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Easter: A Time of Reflection

"If any man come after me, let him deny himself, take up his cross and follow me."

- Matthew 16:24

The mood was quiet and reflective as the 75 or so people make their way down South Fifth Street in Ironton toward Woodland Cemetery Friday afternoon.

This was not, after all, a typical church gathering. The members of Sharon Baptist Church, as well as congregants from other churches, spent Good Friday thinking somberly about the meaning of the day: The death of Jesus Christ on the cross more than 2,000 years ago.

As Sharon Baptist pastor, the Rev. Steve Harvey put it, "It was one's man gift to the whole word - the gift of salvation and faith."

For more than 15 years, members of Sharon Baptist Church in Ironton have walked from their church approximately 18 blocks to

the cemetery as part of their Holy Week observance.

As 9-year-old Alec Hasenauer stated matter-of-factly, "Jesus Christ died for us, he carried the cross for us and we want to do something for him."

This is his second year taking part, along with his mother, Tammy Lilly.

"This came about a long time ago," Harvey said. "My pastor did this when I was growing up in this town eons ago. He carried the cross, had a crown of thorns, everything. I never forgot that. It scared me but I went. I have never forgotten that and I won't ever."

And so, that tradition of remembering the last hours of Christ's life by taking up the cross continues. Angie Eaches and her husband, Joe have been taking part in the cross walk for six years.

"What God did for us, I think everyone should see," Angie Eaches said. "I think this shows that we are proud to be Christians and this is what we stand for."

The cross walk slowed traffic as the procession made it's way to the cemetery. Those who take part say they are mostly pleased with the response they get from the community.

"Usually they say 'that's great,'" Eaches said. "Even if they're not Christians, they're respectful of it."

Russ Saunders is the veteran of the group. At 95, he has been taking up the cross for more than 15 years.

"It's to honor The Lord," he said. A Christian most of his life, Saunders said taking part in the cross walk has encouraged him in his daily Christian walk.

"Quite often I think of what Christ went through - just for us. It was quite a love he had for us," Saunders said.

"You can feel just a little of what he went through, but only a little. We can't really begin to know all that he went through."

Angie Eaches said the agony that Christ went through as he carried his cross, and then died on it, is not lost on .

"He was human just like us, felt pain just like us," she said.

But many believe it was not pain without purpose.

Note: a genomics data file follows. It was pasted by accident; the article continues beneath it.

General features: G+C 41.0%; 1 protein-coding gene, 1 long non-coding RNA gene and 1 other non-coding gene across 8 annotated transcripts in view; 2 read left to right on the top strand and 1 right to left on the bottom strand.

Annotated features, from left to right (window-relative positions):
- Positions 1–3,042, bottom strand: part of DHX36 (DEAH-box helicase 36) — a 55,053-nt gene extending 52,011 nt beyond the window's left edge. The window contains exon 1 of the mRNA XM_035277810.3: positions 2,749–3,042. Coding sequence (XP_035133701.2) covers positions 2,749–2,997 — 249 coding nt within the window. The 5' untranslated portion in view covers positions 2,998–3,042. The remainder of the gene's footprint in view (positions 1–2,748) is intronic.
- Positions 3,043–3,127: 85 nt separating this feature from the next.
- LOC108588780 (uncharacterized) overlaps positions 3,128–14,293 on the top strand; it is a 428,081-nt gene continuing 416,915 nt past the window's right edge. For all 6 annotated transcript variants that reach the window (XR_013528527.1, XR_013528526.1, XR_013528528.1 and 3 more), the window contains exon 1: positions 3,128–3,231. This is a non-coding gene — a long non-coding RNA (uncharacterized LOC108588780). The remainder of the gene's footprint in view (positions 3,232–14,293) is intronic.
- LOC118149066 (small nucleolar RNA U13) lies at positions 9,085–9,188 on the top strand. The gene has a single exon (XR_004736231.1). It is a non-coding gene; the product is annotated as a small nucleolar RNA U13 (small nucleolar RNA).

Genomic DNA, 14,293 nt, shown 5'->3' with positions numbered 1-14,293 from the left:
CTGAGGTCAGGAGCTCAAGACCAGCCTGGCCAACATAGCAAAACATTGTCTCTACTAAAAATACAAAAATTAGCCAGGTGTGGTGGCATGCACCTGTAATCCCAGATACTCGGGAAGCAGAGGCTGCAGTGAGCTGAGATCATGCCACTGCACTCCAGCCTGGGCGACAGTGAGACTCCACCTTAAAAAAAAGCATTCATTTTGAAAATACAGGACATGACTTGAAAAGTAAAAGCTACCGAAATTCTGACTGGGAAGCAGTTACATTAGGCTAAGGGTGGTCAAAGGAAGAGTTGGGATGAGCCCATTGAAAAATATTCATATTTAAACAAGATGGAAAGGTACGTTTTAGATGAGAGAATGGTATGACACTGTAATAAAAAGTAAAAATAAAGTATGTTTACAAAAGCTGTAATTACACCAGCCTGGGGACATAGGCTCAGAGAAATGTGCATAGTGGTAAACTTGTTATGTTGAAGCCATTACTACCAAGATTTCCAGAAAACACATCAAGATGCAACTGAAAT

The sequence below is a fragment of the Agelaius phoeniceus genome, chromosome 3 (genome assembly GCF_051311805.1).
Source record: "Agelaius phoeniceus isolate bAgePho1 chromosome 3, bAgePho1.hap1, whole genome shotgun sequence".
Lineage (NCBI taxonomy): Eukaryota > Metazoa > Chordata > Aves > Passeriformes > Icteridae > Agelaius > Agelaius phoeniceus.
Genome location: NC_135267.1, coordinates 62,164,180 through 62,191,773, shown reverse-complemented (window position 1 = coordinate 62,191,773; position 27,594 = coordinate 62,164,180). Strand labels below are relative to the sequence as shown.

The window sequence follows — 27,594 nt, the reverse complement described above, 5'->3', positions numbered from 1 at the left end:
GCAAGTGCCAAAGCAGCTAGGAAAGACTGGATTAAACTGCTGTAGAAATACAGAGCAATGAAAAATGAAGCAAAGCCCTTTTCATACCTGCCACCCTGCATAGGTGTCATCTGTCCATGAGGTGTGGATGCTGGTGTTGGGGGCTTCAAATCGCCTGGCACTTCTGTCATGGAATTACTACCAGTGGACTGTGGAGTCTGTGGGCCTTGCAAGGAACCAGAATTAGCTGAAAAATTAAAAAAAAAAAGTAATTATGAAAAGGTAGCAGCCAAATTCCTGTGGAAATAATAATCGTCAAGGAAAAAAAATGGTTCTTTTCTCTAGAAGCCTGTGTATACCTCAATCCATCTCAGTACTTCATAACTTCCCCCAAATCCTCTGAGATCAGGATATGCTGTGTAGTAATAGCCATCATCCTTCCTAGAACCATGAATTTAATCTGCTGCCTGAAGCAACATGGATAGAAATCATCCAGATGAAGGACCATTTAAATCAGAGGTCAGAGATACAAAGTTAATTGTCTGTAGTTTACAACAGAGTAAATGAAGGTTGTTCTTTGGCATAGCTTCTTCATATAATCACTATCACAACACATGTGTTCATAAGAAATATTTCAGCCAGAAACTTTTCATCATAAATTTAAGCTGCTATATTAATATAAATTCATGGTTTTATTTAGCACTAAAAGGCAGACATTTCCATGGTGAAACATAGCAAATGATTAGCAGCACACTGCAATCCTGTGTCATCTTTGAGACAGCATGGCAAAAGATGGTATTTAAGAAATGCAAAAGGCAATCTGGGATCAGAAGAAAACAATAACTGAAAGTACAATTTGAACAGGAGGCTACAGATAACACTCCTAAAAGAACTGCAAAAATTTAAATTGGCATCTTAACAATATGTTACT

"Salvation is free. I think that's why some people just don't get it," Angie Eaches said. "Some people think they have to do something to earn it."

And often, those who watch are drawn into what they see.

"One year, this man went with us, he was going to church here but he was an unsaved man and when we went to the cemetery and put the cross in the hole, he said it just got to him. He was this big man, got emotional, just the whole impact of what was going on. He gave his heart to The Lord," Harvey said.

Three signs

Across town, three stationary crosses and a stone, symbolizing the stone that was rolled in front of the tomb after Jesus was laid to rest, adorn the front of First United Methodist Church.

"One of the members of our church came to me and asked if I thought it might be a good thing for him to do and I said 'yes' and he took it from there," explained the Rev. Wayne Young, pastor at First Methodist.

The man who made the crosses actually went into the woods, selected sassafras trees and measured the length of the boards using his own body. Once in the sun, the trees turned a reddish color.

Since the display was put up a little more than a week ago, people who have driven or walked past the church have taken notice.

"There have been several phone calls and at the community Good Friday service quite a few people asked about it," Young said.

This is the first year the church has observed the Easter season with the cross and stone. Young said it is likely to become an annual reminder of what many believe this season is all about.

"Easter is a great time of the year for Christians," Young said. "It is a time for Christians to realize the depth of God's love in the death and resurrection of his son, which promises eternal life."

Looking east

On the eastern end of the county, four Chesapeake area churches joined together Friday afternoon for a five-mile cross walk.

Defender United Methodist Church, Getaway United Methodist Church, Chesapeake United Methodist Church and the Chesapeake Church of the Nazarene Church started their Good Friday tradition 5 years ago.

Beginning at Defender United Methodist Church, 50 to 60 people carry a cross along State Route 7 to Chesapeake Church of the Nazarene.

"We had decided to have combined (Holy Week) services and we wanted to do something to draw attention to what Jesus went through. It started with our youth groups but now people of all ages take part," Defender Methodist lay leader Larry Hamlin said.

Hamlin said people often honk and wave as the multitude of observers march by with their cross. He said he hopes those who see will come to believe, if they don't already.

"We want people to stop and realize, when they see the cross, what happened that day," Hamlin said. "I think of John 3:16, 'For God so loved the world,'" Hamlin said. "If Jesus hadn't come, none of this would be possible.

We just want people to know, more than the bunnies and the candy, what this time of year really means."